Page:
Turning Down the Noise: The Benefit of Musical Training on the Aging Auditory Brain.

Department of Psychology, University of Toronto. Electronic address: .
Hearing research (Impact Factor: 2.97). 07/2014; DOI: 10.1016/j.heares.2013.06.008
Source: PubMed


Age-related decline in hearing abilities is a ubiquitous part of aging, and commonly impacts speech understanding, especially when there are competing sound sources. While such age effects are partially due to changes within the cochlea, difficulties typically exist beyond measurable hearing loss, suggesting that central brain processes, as opposed to simple peripheral mechanisms (e.g., hearing sensitivity), play a critical role in governing hearing abilities late into life. Current training regimens aimed to improve central auditory processing abilities have experienced limited success in promoting listening benefits. Interestingly, recent studies suggest that in young adults, musical training positively modifies neural mechanisms, providing robust, long-lasting improvements to hearing abilities as well as to non-auditory tasks that engage cognitive control. These results offer the encouraging possibility that musical training might be used to counteract age-related changes in auditory cognition commonly observed in older adults. Here, we reviewed studies that have examined the effects of age and musical experience on auditory cognition with an emphasis on auditory scene analysis. We infer that musical training may offer potential benefits to complex listening and might be utilized as a means to delay or even attenuate declines in auditory perception and cognition that often emerge later in life.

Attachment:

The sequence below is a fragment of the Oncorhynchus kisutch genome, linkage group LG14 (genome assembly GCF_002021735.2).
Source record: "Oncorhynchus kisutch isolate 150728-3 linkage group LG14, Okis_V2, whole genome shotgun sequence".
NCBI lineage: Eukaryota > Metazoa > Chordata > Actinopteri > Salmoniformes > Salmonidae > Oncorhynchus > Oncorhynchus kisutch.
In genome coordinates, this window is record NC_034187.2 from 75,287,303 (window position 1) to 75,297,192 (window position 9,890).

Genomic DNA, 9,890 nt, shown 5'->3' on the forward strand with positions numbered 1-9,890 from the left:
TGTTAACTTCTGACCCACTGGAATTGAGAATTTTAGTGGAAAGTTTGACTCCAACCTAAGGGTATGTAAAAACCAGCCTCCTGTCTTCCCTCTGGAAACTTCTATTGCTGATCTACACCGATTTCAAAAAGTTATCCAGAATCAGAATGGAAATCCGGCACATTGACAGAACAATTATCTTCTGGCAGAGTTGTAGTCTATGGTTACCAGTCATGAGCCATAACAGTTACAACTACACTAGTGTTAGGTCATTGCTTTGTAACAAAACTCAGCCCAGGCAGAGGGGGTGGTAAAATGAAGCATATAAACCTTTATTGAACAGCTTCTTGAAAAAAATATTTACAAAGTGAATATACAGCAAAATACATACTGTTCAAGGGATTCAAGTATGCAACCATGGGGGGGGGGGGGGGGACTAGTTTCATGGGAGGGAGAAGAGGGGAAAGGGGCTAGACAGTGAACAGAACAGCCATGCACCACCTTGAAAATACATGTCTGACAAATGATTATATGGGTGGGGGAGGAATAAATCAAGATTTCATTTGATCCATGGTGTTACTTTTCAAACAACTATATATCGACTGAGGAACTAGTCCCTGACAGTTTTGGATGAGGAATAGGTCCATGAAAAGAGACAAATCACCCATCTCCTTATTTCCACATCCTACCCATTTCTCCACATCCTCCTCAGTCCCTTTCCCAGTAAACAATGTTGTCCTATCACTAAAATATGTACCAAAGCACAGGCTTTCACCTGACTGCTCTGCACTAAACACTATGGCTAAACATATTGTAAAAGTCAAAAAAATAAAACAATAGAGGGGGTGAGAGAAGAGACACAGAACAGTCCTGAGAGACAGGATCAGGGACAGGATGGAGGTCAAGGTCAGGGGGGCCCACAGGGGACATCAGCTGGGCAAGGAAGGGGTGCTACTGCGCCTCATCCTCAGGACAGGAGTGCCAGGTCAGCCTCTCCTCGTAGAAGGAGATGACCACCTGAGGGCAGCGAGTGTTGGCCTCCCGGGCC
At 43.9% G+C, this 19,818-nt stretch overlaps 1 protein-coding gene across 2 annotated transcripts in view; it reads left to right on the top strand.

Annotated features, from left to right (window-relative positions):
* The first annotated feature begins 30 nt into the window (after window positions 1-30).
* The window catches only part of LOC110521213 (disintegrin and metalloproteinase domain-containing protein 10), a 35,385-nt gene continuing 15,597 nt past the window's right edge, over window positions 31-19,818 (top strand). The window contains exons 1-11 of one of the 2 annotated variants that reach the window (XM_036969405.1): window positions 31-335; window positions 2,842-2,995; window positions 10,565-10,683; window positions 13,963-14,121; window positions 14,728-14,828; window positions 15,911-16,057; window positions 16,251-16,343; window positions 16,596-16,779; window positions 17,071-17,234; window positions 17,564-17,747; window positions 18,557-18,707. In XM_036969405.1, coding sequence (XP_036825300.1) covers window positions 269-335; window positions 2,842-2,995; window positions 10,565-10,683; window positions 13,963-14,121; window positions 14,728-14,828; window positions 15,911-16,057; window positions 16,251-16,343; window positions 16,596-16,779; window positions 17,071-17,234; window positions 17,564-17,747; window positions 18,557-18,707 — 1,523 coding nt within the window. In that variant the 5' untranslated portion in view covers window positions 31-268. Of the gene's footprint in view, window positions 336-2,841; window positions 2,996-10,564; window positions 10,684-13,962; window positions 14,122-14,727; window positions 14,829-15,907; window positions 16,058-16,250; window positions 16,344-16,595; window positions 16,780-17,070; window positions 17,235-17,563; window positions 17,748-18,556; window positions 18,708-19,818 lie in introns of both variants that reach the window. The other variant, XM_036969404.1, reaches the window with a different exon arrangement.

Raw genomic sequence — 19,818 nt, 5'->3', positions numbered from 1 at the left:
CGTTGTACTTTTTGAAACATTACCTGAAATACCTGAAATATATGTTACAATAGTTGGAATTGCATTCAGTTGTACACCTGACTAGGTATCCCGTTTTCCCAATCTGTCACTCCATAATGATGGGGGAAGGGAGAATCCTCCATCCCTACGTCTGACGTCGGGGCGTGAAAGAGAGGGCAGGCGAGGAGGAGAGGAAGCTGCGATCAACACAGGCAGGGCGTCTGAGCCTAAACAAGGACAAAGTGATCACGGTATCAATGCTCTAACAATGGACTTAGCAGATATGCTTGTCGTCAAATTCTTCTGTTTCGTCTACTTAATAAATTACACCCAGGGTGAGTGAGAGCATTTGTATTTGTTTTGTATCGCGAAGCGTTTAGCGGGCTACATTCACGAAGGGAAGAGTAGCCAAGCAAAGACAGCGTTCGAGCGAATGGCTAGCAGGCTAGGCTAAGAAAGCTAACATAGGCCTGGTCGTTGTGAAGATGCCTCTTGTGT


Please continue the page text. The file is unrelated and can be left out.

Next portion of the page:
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    • "In this sense, our results agree well with data linking aspects of complex auditory scene analysis to pre-attentive and ''primitive'' levels of brain processing (Alain et al., 2014; Bidelman & Krishnan, 2010). Critically, native listeners' neural compensation for speech in noise was not observed in nonnative listeners. "
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    ABSTRACT: We examined a consistent deficit observed in bilinguals: poorer speech-in-noise (SIN) comprehension for their nonnative language. We recorded neuroelectric mismatch potentials in mono- and bi-lingual listeners in response to contrastive speech sounds in noise. Behaviorally, late bilinguals required ∼10dB more favorable signal-to-noise ratios to match monolinguals' SIN abilities. Source analysis of cortical activity demonstrated monotonic increase in response latency with noise in superior temporal gyrus (STG) for both groups, suggesting parallel degradation of speech representations in auditory cortex. Contrastively, we found differential speech encoding between groups within inferior frontal gyrus (IFG)-adjacent to Broca's area-where noise delays observed in nonnative listeners were offset in monolinguals. Notably, brain-behavior correspondences double dissociated between language groups: STG activation predicted bilinguals' SIN, whereas IFG activation predicted monolinguals' performance. We infer higher-order brain areas act compensatorily to enhance impoverished sensory representations but only when degraded speech recruits linguistic brain mechanisms downstream from initial auditory-sensory inputs. Copyright © 2015 Elsevier Inc. All rights reserved.